The letter, however, communicates the concern that misguided claims or apprehensions continue to be used by some Senators to justify opposition and slow the progress of the bill in the Senate. This piece of legislation does not create new rights. It establishes a process for the government, in full partnership with Indigenous peoples, to achieve implementation of the Declaration in Canadian law in the three following ways: 1) Bill C-262 affirms the Declaration as a universal international human rights instrument with application in Canadian law. This is consistent with the fact that the UN Declaration already has legal effect in Canada and can be used by Canadian courts and tribunals to interpret Canadian laws; 2) the Bill requires the government to work with Indigenous peoples to review existing laws and bring forward reforms to ensure their consistency with the Declaration and; 3) Bill C-262 creates a legislative framework for the federal government to collaborate with Indigenous peoples to establish a national action plan for the implementation of the Declaration. Bill C-262 has been referred to Committee, 11 months after its adoption by the House of Commons.

Below are the links to the English and French versions of Bill C-262 Letter from Experts.

English Version of Bill C-262 Letter from Experts:
EN_Bill C-262 Letter from Experts

French Version of Bill C-262 Letter from Experts:
FR_Bill C-262 Letter from Experts

 

Alberta (Child, Youth and Family Enhancement Act, Director) v JR, 2018 ABPC 258

United Nations Declaration on the Rights of Indigenous Peoples, the Truth and Reconciliation Commission Calls to Action, and Gladue principles inapplicable to child protection matter.

JR and AL are the parents of seven children ranging in age from nine months to nine years. Both parents have been diagnosed with cognitive and intellectual disabilities. Throughout their time spent together and apart, JR and AL suffered from multiple addictions, which aggravated domestic violence issues between them. All seven children have spent considerable time in state care due to the domestic violence and addictions suffered by their parents. The youngest children even tested positive for methamphetamines post-birth. The oldest children display severe behavioural issues and are likely to struggle in future years, thereby needing a stable and safe environment.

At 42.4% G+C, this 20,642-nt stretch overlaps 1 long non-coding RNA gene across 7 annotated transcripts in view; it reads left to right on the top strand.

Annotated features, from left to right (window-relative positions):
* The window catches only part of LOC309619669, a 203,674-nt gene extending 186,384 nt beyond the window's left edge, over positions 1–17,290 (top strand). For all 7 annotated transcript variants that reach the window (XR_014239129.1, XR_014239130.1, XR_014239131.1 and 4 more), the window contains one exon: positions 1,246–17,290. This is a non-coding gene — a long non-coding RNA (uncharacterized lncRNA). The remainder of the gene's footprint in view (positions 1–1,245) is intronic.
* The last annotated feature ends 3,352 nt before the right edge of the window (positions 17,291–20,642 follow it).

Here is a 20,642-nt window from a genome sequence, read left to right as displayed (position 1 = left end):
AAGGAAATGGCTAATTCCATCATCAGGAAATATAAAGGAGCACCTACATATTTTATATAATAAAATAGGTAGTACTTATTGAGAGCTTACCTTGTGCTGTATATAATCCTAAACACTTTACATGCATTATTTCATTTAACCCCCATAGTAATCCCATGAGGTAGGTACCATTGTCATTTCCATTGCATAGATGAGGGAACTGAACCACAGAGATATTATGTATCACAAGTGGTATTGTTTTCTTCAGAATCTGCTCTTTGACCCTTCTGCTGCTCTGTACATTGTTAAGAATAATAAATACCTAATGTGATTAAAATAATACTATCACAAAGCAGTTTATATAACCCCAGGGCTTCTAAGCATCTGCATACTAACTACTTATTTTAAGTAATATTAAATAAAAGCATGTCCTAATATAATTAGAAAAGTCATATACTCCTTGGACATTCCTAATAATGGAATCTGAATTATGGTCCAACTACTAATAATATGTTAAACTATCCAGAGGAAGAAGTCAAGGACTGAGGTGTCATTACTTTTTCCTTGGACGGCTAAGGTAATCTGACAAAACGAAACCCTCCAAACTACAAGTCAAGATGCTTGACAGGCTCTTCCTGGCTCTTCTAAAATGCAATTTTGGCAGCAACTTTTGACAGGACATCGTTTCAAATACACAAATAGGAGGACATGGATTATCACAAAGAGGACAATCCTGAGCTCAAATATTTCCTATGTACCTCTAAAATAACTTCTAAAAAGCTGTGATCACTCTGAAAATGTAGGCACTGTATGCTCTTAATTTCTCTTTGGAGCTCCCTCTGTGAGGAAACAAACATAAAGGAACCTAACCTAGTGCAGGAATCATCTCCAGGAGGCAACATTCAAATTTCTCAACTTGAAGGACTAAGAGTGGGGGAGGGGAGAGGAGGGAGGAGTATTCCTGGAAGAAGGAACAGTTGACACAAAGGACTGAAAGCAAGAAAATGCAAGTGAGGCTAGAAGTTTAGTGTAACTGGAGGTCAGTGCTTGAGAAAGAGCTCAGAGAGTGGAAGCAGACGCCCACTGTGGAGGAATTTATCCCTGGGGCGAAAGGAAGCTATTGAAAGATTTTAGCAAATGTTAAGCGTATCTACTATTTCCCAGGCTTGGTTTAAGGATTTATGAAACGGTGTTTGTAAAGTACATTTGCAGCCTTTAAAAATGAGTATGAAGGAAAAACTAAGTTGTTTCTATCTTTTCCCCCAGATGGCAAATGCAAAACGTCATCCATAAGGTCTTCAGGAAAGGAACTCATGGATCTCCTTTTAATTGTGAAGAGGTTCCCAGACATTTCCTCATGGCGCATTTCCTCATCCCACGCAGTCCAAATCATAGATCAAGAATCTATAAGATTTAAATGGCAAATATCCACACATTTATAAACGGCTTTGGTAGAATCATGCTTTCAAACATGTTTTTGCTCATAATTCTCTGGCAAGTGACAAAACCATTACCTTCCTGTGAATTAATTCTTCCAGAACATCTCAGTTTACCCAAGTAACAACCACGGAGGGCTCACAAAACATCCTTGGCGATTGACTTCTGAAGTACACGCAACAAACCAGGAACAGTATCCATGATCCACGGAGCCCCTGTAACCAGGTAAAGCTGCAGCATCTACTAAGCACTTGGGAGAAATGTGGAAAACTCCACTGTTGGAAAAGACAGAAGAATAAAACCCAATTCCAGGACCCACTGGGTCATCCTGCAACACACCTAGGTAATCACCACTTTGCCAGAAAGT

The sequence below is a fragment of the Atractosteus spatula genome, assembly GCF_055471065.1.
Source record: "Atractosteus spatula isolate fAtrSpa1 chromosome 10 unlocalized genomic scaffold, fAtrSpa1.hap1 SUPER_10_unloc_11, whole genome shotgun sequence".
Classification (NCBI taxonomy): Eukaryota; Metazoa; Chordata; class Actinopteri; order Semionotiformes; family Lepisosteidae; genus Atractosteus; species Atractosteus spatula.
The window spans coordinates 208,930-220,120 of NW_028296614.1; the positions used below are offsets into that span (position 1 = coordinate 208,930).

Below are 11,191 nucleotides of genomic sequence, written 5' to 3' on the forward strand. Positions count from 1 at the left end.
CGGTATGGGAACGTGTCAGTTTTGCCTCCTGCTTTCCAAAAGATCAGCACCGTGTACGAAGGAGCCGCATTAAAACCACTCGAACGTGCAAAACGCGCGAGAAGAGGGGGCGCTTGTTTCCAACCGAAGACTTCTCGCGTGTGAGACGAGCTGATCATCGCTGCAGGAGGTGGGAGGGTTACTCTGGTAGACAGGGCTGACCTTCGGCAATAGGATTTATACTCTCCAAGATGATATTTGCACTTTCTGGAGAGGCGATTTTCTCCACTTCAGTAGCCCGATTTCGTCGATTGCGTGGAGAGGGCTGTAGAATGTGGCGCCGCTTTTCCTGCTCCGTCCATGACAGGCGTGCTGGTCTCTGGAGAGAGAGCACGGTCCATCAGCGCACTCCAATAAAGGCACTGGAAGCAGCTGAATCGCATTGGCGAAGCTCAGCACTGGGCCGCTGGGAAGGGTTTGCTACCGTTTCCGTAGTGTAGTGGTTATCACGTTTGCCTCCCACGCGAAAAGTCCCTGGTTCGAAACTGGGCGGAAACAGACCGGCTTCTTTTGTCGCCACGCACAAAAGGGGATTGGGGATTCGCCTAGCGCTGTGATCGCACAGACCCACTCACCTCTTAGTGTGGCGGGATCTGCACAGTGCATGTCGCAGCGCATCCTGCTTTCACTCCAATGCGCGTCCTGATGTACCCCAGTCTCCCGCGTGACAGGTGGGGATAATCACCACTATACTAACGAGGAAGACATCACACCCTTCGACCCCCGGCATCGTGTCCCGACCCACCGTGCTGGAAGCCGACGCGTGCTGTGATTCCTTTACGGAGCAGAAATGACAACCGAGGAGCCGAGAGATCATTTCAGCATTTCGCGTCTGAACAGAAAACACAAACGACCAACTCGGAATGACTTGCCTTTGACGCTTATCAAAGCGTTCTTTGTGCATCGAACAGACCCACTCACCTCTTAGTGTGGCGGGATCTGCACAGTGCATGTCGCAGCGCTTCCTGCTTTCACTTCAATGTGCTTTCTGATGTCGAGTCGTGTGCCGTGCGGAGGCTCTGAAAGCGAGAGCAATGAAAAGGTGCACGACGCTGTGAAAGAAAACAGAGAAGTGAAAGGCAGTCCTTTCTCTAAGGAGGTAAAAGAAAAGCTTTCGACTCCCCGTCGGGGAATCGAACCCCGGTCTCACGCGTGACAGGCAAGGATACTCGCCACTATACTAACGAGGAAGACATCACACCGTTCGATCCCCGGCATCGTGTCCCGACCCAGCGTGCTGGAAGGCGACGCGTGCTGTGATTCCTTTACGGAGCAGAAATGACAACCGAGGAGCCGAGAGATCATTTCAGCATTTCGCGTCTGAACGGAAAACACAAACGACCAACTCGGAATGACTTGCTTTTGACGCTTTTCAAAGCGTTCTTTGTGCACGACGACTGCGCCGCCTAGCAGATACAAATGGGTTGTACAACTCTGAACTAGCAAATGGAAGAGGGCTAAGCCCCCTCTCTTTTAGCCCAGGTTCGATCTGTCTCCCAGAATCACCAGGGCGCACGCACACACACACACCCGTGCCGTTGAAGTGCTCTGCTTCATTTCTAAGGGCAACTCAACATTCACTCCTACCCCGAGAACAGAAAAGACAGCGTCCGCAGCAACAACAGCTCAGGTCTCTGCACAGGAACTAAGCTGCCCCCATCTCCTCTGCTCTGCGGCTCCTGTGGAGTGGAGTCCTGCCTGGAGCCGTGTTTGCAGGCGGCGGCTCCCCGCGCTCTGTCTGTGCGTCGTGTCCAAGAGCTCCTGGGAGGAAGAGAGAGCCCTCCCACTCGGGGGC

The applicant, Kasohkowew Child Wellness Society (KCWS), exists pursuant to a tripartite agreement between the Province of Alberta, the Government of Canada and the Samson Cree Nation. KCWS brought an application under the Child Youth and Family Enhancement Act RSA 2000 c C-12 (CYFEA), for a permanent guardianship order for all seven children and this was ultimately granted by the Court. Counsel for AL opposed the application, making submissions in favour of less invasive action based on the United Nations Declaration on the Rights of Indigenous Peoples (UNDRIP), the Truth and Reconciliation Commission (TRC) Calls to Action, and the principles set out in R v Gladue, [1999] 1 SCR 688.

With respect to UNDRIP, counsel for AL pointed to Article 7.2, which states “Indigenous individuals have the collective right to live in freedom, peace and security as distinct peoples and shall not be subjected to any act of genocide or any other act of violence including forcibly removing children of the group to another group (emphasis added)”. In response, the Court pointed out that KCWS is a delegated First Nations authority established under a tripartite agreement to provide child, youth and family services to Samson Cree Nation. The Court found it difficult to assume that such an authority would be at all involved in discriminating against its own people. Instead, the Court assumed that the director would only remove children and place them with non-Aboriginal foster parents as a last resort, and that the director found it in the best interests of the children to do so. The Court held that UNDRIP is aspirational and does not trump the best interests or physical and mental safety of the child.

Counsel for AL quotes several TRC Calls to Action that relate to reducing the number of Aboriginal children in care. She pointed out that some of the child welfare workers directly involved with the family were not Cree or even Aboriginal. However, the TRC Calls to Action she quoted only calls for child welfare workers to be properly educated and trained in the history and subsequent impacts of the residential school system, and about the potential for Aboriginal communities and families to provide more appropriate solutions to family healing. The TRC did not say that all child welfare workers must be Aboriginal.

As for the potential applicability of R v Gladue, submissions of this type are usually in the context of criminal law cases, not child protection matters. The Court noted that the purpose of the CYFEA is not to punish parents, but to protect children and achieve what is in their best interests. In this case that would be stable, permanent and nurturing relationships and continuity of care for all seven children. As far as the negative impacts regarding the transmission of Cree culture, steps had been taken to keep the children together as much as possible. It was necessary to have the two youngest children placed in a group home, but the older five children are all together in one foster home. In terms of the preservation of the uniqueness of the children’s Aboriginal culture, heritage, spirituality and traditions, the Court was convinced that all appropriate steps were taken by KCWS to ensure these needs are met for the children.